ProVeg responds to “draconian” Italian bill calling for a ban on cultivated meat

Mathilde Alexandre, ProVeg Cell-Ag Project Coordinator, said: 

“The bill introduced by the Italian Government to ban cultivated meat is a draconian measure that ignores the massive economic and environmental potential that cultivated meat holds.

“Cultivated meat is an important new technology that can positively affect the food system in reducing carbon emissions, pollution, and supports animal welfare and biodiversity, while being a real lever for economic growth.”

Compared to conventional meat, cultivated meat shows many promises in terms of sustainability. The latest life-cycle assessment shows that cultivated beef could result in a reduction of 92% of carbon footprint if renewable energy is used in the production process, 95% of land use and 78% of water requirements, compared to conventional beef production((Delft, CE Delft (February 2021): LCA of cultivated meat. Future projections for different scenarios. Available at: com/file/d/1ao1IYCiIj8CM5EikPXF8PLo33mAiSnDJ/view [15.09.2021] )). In 2022, the IPCC report listed cellular agriculture as a way to limit pressures on finite natural resources. Given the urgency of the situation, it is imperative that we explore all promising options to make our food system more sustainable and transition to a low-carbon economy and society.

Cultivated meat is a nascent industry that also has the potential to become a major economic driver, creating new jobs and business opportunities. A study by Oxford Economics showed that in the UK for instance, the cultivated meat sector could add over £2 billion to the economy and create up to 16,500 jobs by 2030. By banning it, Italy could be limiting its own potential for scientific and economic advancement, while other European countries continue to invest in this promising field.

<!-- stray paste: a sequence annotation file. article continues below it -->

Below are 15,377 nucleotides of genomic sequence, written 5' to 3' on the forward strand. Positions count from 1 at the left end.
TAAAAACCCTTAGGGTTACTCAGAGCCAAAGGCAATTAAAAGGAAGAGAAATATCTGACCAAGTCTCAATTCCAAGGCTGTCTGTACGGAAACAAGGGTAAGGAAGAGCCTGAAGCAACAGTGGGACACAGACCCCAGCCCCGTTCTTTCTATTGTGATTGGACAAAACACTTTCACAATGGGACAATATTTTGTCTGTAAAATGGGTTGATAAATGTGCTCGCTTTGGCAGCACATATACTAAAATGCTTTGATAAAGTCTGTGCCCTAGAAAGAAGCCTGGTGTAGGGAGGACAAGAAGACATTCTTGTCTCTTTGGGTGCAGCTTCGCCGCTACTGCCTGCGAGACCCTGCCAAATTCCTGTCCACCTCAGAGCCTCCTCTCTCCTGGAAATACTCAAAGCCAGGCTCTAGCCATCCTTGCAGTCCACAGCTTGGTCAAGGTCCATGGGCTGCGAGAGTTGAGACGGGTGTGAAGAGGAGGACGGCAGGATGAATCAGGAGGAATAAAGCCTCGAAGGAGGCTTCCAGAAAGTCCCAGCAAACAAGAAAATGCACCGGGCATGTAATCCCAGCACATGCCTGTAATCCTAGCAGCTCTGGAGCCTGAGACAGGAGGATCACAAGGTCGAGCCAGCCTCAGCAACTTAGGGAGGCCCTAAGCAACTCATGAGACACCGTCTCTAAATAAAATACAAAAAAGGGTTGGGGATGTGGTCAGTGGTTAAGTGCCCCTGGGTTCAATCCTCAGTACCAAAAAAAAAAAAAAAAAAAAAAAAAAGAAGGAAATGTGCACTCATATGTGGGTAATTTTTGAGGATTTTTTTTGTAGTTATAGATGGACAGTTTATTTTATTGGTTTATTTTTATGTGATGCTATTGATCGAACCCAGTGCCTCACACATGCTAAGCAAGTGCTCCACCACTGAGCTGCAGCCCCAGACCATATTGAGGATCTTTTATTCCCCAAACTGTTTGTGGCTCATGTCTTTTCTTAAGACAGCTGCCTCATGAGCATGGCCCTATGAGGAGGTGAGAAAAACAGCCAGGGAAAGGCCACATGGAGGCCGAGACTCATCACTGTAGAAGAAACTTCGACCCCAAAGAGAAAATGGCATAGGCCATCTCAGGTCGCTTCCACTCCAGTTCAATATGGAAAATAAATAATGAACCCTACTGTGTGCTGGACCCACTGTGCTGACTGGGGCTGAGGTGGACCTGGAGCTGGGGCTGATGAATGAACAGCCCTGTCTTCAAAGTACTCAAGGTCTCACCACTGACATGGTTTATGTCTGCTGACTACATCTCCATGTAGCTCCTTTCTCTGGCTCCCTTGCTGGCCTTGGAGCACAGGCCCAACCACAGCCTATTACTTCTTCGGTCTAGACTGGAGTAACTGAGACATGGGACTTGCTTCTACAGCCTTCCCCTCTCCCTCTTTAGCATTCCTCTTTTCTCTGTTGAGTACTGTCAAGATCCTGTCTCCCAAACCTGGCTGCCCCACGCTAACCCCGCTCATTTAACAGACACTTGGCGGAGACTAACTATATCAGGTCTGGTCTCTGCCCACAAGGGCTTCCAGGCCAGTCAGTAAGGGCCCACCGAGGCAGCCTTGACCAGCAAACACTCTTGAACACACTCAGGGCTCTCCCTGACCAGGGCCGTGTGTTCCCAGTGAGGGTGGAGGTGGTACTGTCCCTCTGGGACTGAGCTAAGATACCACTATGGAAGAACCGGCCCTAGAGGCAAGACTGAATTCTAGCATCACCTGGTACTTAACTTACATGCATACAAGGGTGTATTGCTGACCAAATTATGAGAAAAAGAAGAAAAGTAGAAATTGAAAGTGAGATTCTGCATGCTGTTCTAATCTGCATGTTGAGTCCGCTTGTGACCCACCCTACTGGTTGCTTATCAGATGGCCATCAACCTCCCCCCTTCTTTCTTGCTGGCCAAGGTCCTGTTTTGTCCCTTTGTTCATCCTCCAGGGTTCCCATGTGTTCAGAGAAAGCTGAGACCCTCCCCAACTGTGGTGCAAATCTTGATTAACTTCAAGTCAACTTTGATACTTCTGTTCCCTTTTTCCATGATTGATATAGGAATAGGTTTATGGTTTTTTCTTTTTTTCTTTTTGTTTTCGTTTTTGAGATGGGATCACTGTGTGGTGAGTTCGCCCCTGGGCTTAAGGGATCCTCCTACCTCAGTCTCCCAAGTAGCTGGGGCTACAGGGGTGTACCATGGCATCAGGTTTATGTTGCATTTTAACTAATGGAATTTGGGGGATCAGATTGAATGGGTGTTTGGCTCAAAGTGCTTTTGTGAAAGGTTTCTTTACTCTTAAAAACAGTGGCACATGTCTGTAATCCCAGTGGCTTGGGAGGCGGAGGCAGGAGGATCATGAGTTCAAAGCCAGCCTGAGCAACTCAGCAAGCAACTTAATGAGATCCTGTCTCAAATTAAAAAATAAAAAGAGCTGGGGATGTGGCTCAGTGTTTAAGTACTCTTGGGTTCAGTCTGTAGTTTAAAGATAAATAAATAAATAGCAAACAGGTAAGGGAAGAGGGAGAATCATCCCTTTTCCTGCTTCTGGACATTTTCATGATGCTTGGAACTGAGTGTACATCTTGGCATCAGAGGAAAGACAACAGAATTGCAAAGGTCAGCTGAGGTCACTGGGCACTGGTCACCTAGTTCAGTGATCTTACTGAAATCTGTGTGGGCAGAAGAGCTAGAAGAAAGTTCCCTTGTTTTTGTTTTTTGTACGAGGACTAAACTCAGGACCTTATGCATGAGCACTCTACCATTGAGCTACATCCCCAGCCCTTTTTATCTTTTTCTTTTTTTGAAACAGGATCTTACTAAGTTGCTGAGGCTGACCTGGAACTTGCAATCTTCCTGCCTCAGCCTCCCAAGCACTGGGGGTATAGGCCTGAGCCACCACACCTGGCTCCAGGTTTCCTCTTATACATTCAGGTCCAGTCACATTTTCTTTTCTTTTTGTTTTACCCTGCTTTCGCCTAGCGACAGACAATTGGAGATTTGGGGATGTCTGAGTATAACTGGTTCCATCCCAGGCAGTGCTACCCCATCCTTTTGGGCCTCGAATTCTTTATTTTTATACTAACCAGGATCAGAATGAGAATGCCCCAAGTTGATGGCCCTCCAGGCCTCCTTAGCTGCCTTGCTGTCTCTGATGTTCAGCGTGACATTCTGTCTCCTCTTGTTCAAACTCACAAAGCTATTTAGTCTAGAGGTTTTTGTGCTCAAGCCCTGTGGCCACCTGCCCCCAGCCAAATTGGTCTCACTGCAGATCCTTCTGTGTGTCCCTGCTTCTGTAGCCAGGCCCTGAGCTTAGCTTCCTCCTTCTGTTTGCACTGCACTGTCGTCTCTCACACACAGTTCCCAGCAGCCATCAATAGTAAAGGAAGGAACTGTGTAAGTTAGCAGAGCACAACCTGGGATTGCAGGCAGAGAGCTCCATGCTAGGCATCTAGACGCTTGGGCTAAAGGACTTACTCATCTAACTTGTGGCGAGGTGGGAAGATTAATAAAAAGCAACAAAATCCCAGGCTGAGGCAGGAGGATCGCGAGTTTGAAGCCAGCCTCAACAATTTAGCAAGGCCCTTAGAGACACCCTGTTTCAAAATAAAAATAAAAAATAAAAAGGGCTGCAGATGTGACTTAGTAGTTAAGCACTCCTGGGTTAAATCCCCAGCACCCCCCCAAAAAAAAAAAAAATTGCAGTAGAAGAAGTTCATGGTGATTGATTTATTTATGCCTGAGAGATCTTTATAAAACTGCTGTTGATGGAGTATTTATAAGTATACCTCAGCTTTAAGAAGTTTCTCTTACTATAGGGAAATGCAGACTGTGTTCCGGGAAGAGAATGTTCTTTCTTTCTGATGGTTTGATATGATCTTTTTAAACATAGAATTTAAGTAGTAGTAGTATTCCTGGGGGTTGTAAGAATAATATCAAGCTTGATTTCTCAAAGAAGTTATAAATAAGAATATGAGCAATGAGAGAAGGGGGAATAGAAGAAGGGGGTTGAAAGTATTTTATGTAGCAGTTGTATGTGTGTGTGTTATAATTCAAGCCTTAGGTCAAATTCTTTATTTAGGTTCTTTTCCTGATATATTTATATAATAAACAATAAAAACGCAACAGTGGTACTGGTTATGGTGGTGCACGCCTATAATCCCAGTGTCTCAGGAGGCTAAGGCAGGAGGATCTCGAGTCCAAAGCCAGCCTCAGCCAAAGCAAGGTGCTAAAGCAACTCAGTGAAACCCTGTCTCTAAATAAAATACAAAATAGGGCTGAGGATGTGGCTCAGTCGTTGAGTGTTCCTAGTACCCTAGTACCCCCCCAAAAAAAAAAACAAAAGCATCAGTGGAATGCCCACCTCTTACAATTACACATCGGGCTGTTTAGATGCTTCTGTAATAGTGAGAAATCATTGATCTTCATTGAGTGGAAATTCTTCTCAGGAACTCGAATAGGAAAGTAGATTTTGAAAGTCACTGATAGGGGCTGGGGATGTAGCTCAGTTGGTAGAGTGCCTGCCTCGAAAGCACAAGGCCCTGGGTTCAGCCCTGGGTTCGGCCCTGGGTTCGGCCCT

Moreover, Italy could be missing out on an opportunity to diversify its food supply and expand consumer choice. 

Cultivated meat will have to undergo the same strict regulatory processes and safety tests as any novel food item before being authorized for commercial use. In the EU, any food products not significantly used for human consumption before May 1997 are considered novel foods. This category includes new foods, food from new sources, new substances used in food, and new technologies for producing food, which cultivated meat falls into. The European Food Safety Authority (EFSA) assesses the risk of a novel food at the request of the European Commission to ensure it’s safe for consumers.


Notes to Editors

For media inquiries, email Mathilde Alexandre at [email protected]

About ProVeg International

ProVeg is an international food awareness organization working to transform the global food system by replacing conventional animal-based products with plant-based and cultivated alternatives.

ProVeg works with international decision-making bodies, governments, food producers, investors, the media, and the general public to help the world transition to a society and economy that are less dependent on animal agriculture and more sustainable for humans, animals, and the planet.

ProVeg has permanent-observer status with the UNFCCC, is accredited for UNEA, and has received the United Nations’ Momentum for Change Award. ProVeg also has Observer Status at the IPCC.


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